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Ernst & Young: Bad attitudes to BYOD put off prospective employees

Advisory group claims close-minded companies risk losing out on talented staff.

BYOD

Companies that fail to adopt formal Bring Your Own Device (BYOD) schemes could be viewed as less attractive places to work by prospective employees, advisory firm Ernst & Young claims.

Speaking to IT Pro, Simon Placks, director of Ernst & Young's fraud investigation and dispute services division, said fears over intellectual property theft and data loss have put some firms off embracing BYOD.

However, companies that impose tight restrictions on the devices and websites employees can use risk coming across as uncreative places to work, he added.

"[The problem] with having lots of devices in the workplace is that it means there are lots of different ways for employees to take company data out of the system," said Placks.

"Dealing with that is a major security challenge, because companies don't want to create a culture of tight regulation by monitoring everybody's activities because it stifles creativity."

Therefore, companies need to strike a balance between giving end users access to the sites and devices they want without compromising corporate data.

"There is a war of talent going on in the workplace...and if there is one company that allows you to use Facebook at work, for example, or bring in your own device, that becomes a more attractive employer," explained Placks.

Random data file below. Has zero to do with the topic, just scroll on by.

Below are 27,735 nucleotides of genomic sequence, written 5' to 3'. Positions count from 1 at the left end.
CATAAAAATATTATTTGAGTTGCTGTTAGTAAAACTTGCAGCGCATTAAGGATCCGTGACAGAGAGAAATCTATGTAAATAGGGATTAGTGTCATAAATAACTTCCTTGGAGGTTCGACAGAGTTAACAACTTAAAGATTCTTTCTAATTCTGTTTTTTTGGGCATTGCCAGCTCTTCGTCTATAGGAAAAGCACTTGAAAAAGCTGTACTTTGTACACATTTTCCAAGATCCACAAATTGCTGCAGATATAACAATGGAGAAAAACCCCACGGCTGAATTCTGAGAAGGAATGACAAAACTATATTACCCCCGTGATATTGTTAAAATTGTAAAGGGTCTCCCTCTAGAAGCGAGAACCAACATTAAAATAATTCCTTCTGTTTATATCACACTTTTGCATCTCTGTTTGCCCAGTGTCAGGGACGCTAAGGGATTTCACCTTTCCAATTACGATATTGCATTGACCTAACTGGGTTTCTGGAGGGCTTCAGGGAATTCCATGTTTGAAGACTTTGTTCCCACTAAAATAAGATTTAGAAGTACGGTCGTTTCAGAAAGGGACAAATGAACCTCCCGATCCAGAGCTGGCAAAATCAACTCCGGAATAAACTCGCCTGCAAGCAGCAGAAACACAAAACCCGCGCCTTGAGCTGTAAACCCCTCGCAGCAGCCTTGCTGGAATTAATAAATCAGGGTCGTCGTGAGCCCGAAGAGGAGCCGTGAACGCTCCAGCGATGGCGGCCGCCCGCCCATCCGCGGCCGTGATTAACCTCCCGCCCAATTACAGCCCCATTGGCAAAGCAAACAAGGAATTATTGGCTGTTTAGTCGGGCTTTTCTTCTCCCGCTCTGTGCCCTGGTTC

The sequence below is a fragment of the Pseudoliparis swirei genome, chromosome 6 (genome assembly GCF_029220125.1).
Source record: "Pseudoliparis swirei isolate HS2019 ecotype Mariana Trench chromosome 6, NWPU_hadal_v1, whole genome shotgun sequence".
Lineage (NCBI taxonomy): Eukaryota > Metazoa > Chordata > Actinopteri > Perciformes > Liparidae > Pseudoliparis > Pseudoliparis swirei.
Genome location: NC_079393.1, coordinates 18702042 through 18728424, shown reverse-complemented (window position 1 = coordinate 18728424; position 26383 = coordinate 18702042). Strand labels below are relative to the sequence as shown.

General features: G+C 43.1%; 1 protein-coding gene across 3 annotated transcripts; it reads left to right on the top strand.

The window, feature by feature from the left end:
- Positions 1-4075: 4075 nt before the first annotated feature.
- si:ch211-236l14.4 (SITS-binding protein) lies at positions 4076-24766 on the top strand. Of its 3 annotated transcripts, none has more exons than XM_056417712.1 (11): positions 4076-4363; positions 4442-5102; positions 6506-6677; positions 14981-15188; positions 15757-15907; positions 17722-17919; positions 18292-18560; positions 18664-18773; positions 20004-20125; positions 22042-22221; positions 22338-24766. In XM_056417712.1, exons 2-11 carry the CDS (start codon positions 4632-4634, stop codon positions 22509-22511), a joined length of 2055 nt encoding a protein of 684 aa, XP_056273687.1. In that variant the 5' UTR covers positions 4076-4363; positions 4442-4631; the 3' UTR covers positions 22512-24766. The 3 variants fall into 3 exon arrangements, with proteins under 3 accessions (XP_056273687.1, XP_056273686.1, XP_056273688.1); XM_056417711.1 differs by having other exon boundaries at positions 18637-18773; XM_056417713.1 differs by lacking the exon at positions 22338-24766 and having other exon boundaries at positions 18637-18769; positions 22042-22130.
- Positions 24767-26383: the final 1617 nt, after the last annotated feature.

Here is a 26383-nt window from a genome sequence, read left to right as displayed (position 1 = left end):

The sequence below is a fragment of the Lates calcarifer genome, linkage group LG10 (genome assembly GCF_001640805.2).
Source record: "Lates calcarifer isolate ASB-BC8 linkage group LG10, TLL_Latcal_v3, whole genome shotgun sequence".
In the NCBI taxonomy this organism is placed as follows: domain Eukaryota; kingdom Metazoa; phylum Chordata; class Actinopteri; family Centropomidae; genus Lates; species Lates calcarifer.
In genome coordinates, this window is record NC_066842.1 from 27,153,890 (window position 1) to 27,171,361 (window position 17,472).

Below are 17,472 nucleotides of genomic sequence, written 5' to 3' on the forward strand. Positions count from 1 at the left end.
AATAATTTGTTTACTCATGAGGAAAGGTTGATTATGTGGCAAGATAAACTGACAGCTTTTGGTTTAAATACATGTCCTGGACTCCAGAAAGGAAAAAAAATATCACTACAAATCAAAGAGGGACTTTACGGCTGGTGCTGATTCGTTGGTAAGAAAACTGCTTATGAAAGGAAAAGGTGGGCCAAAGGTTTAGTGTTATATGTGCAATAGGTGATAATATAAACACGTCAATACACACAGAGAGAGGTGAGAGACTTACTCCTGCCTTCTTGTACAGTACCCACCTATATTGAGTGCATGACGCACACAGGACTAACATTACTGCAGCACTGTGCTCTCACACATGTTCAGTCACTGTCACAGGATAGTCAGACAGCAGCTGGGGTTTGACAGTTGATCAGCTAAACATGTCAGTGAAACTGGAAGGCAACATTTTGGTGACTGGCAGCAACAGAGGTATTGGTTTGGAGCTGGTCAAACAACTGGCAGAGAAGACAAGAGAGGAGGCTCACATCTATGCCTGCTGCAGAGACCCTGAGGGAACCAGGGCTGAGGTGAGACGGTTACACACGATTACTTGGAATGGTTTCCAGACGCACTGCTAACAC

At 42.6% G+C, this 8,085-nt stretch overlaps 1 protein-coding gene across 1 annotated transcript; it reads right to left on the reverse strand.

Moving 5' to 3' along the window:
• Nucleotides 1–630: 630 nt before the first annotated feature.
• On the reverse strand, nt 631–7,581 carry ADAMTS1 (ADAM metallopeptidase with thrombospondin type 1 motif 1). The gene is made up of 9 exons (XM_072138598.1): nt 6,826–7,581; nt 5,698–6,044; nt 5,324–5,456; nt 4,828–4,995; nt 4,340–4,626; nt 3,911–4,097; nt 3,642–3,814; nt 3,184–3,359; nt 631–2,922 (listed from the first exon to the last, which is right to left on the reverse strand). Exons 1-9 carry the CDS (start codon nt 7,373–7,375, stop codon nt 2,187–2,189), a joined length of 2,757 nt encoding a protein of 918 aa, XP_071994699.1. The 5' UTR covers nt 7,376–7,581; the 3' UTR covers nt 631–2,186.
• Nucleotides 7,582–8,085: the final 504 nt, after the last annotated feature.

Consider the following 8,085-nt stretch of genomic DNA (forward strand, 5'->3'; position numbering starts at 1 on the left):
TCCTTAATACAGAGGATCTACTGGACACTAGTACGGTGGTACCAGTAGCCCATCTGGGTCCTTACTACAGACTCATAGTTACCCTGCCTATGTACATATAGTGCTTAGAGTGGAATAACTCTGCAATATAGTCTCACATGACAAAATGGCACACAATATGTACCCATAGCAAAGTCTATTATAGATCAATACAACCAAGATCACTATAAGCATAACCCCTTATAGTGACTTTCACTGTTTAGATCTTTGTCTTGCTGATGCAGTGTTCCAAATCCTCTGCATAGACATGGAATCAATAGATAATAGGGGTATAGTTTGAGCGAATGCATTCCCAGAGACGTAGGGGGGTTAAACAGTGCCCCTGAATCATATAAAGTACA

"Companies are having to come to terms with the fact they may have to rollout BYOD and take a more intelligent approach to tackling IP theft."

Steven Malone, chief technology officer at IT security specialist Metadigm, said, with senior management driving adoption of BYOD at many firms, it is only a matter of time before employees at all levels expect to be allowed to participate.

"Ten years ago, internet access on the desktop was only given to people who really needed it," he explained. "Now, a lack of web access on a user's workstation means they need to call PC support. As BYOD becomes more widespread, users will come to accept it as a standard way of working."

Sam Routledge, solutions director at IT supplier Softcat, said he doubts a firm's attitude to BYOD will be a major deal breaker for many jobseekers.

"It would probably be in the mix [because] I suspect people want to work for companies who are mature and up-to-date in their use of technology, and having a decent BYOD proposition would showcase this for prospective employees," he said.

"That being said, I believe that old and underperforming IT equipment can be an employee and customer satisfaction issue. If BYOD can help to address that, it can only be a good thing."

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